Screen is laggy and stutters even after changing settings


New Member
I tried changing my settings in Linux because it was not running at the right framerate and I am getting screen tearing but nothing has worked so far. I ran the XRANDR command and changed the settings to a higher HZ but the monitor is still extremely laggy and stutters. What could I be doing wrong?


Well-Known Member
What linux? What kernel? What video card? What monitor? What resolution?
What video drivers? A lot of things make a difference.


I actually get better performance from Linux these days than I do from my Windows box.
( Admittedly, it is nVidia 2080 vs nVidia 1080 ) .. but even so.


Remember your monitor has to support the refresh rate you type in, if you type a higher number, it may slow you down or even break. Also what is the pixel color change speed 4ms or lower is good.
This monitor is 1ms GTG. Even the cable and monitor can make a difference. For example one monitor I have supports 144Hz using the display port, but only 60Hz using HDMI.
Another monitor I have supports 60Hz in 2k (QHD) mode, but only 30Hz in 4k mode.


All these little things like flipping and texture mapping make a big difference.


A newer kernel can also speed things up. I would recommend 4.18 or newer.
I am currently running 5.8.16.
Last edited:

Nelson Muntz

Well-Known Member
What linux? What kernel? What video card? What monitor? What resolution?
What video drivers? A lot of things make a difference.
Specs are in the thread.


Well-Known Member
You have a built in Intel video chip and an installed Nvidia card, according to your other post.

Kernel: 5.4.0-52-generic x86_64 bits: 64 compiler: gcc v: 9.3.0
Desktop: Gnome 3.36.4 Distro: Ubuntu 20.04.1 LTS (Focal Fossa)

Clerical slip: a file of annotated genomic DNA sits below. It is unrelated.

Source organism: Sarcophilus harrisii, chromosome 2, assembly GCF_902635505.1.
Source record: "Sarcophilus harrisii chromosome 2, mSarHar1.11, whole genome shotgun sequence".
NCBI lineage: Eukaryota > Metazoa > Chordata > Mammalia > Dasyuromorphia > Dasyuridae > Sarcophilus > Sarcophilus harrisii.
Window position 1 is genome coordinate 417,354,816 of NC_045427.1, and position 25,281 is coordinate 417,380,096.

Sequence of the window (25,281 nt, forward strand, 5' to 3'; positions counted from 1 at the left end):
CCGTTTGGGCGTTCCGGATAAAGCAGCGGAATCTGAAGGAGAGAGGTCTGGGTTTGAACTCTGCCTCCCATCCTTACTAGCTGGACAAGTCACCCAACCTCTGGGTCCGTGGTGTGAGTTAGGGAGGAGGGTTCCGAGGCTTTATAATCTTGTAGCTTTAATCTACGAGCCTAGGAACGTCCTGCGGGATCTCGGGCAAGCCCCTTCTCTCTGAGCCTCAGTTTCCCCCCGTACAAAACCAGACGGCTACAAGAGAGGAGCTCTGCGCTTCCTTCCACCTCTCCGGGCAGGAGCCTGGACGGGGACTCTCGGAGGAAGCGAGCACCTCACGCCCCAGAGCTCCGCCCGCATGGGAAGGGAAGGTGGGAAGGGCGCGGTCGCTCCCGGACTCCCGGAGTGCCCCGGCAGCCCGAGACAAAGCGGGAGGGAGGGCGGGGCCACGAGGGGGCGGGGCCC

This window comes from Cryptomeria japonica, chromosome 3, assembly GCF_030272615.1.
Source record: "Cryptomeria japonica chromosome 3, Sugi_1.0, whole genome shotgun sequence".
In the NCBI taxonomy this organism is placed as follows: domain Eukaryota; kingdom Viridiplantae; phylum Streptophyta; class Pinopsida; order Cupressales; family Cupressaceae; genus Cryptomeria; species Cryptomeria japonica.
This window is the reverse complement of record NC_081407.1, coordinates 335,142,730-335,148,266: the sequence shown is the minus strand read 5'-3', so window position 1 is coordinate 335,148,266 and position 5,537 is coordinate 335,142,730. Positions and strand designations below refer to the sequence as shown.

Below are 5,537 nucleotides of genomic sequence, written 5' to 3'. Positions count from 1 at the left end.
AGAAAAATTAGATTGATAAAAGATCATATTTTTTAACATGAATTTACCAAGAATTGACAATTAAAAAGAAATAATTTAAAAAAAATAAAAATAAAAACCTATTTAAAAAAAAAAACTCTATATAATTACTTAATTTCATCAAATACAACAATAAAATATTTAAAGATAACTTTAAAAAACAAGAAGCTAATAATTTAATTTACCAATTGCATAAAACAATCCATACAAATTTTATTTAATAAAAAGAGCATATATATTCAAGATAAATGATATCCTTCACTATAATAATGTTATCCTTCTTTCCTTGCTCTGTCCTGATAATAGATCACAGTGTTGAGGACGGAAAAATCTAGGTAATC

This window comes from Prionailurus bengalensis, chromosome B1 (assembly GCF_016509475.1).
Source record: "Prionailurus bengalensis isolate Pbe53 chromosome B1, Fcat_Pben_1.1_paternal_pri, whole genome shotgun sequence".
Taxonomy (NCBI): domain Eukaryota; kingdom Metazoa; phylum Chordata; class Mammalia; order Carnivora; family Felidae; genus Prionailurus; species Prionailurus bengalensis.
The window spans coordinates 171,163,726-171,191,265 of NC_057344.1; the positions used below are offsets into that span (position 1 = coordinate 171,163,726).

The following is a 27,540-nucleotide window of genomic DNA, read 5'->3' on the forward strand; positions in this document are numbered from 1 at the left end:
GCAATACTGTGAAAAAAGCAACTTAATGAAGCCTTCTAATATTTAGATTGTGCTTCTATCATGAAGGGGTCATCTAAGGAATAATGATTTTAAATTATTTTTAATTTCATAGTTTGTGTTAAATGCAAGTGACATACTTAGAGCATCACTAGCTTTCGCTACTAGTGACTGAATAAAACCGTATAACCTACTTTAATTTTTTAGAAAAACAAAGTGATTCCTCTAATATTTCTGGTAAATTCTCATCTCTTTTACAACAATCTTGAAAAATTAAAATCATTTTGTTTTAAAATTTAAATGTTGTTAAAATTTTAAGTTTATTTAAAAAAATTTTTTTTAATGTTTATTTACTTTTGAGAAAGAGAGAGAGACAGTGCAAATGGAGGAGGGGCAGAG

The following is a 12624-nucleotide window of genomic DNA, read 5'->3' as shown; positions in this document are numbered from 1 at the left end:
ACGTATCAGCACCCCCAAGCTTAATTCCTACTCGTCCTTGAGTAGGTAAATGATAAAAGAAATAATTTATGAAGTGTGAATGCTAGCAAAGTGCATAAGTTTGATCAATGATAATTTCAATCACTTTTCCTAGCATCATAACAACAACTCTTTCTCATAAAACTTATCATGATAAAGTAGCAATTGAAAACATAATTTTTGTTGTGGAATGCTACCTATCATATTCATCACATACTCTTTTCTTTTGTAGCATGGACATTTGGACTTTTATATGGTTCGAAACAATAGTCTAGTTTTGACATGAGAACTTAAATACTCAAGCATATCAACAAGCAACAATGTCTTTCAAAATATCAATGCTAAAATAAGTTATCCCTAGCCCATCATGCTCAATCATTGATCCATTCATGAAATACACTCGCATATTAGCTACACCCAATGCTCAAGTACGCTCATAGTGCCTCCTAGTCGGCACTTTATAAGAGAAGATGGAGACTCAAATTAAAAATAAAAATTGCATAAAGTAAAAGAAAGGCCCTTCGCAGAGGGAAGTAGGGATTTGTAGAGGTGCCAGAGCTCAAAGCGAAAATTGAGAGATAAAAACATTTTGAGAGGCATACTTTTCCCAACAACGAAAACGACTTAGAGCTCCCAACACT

Type: Desktop Mobo: ASUSTeK model: B250 MINING EXPERT v: Rev X.0x
serial: <filter> UEFI: American Megatrends v: 1208 date: 09/24/2019
Topology: Quad Core model: Intel Core i5-6600K bits: 64 type: MCP
arch: Skylake-S rev: 3 L2 cache: 6144 KiB
flags: avx avx2 lm nx pae sse sse2 sse3 sse4_1 sse4_2 ssse3 vmx
bogomips: 27999
Speed: 3319 MHz min/max: 800/3900 MHz Core speeds (MHz): 1: 2261 2: 2024
3: 2196 4: 2055
Device-1: Intel HD Graphics 530 vendor: ASUSTeK driver: i915 v: kernel
bus ID: 00:02.0
Device-2: NVIDIA GP106 [GeForce GTX 1060 3GB] vendor: Gigabyte
driver: nvidia v: 455.32.00 bus ID: 01:00.0
Display: x11 server: X.Org 1.20.8 driver: modesetting,nvidia
unloaded: fbdev,nouveau,vesa resolution: 1920x1080~60Hz
OpenGL: renderer: N/A v: N/A direct render: N/A
Device-1: Intel 200 Series PCH HD Audio vendor: ASUSTeK
driver: snd_hda_intel v: kernel bus ID: 00:1f.3
Device-2: NVIDIA GP106 High Definition Audio vendor: Gigabyte
driver: snd_hda_intel v: kernel bus ID: 01:00.1
Sound Server: ALSA v: k5.4.0-52-generic
Device-1: Intel Ethernet I219-V vendor: ASUSTeK driver: e1000e v: 3.2.6-k
port: f040 bus ID: 00:1f.6
IF: enp0s31f6 state: down mac: <filter>
Device-2: Intel Wireless 8260 driver: iwlwifi v: kernel port: e000
bus ID: 0c:00.0
IF: wlp12s0 state: up mac: <filter>
Local Storage: total: 232.89 GiB used: 13.09 GiB (5.6%)
ID-1: /dev/sda vendor: Samsung model: SSD 860 EVO 250GB size: 232.89 GiB
ID-1: / size: 227.74 GiB used: 13.08 GiB (5.7%) fs: ext4 dev: /dev/sda2
System Temperatures: cpu: 29.8 C mobo: 28.0 C gpu: nvidia temp: 52 C
Fan Speeds (RPM): N/A gpu: nvidia fan: 0%
Processes: 286 Uptime: 6m Memory: 7.66 GiB used: 1.73 GiB (22.5%)
Init: systemd runlevel: 5 Compilers: gcc: 9.3.0 Shell: bash v: 5.0.17
inxi: 3.0.38
Go into Synaptic or Muon and install the nvidia-settings package, since you have the nvidia 455 driver installed. I don't know if that is the actual recommended driver, but it sounds about right for your video card. The nividia-setting package will give you a GUI to help you fine tune your setting. The xrandr utility is good, but the native Nvidia stuff is better.

You should also use the Driver Manager GUI in System Settings, or ubuntu-drivers devices on the CLI, to make sure that the 455 driver is recommended for your card.

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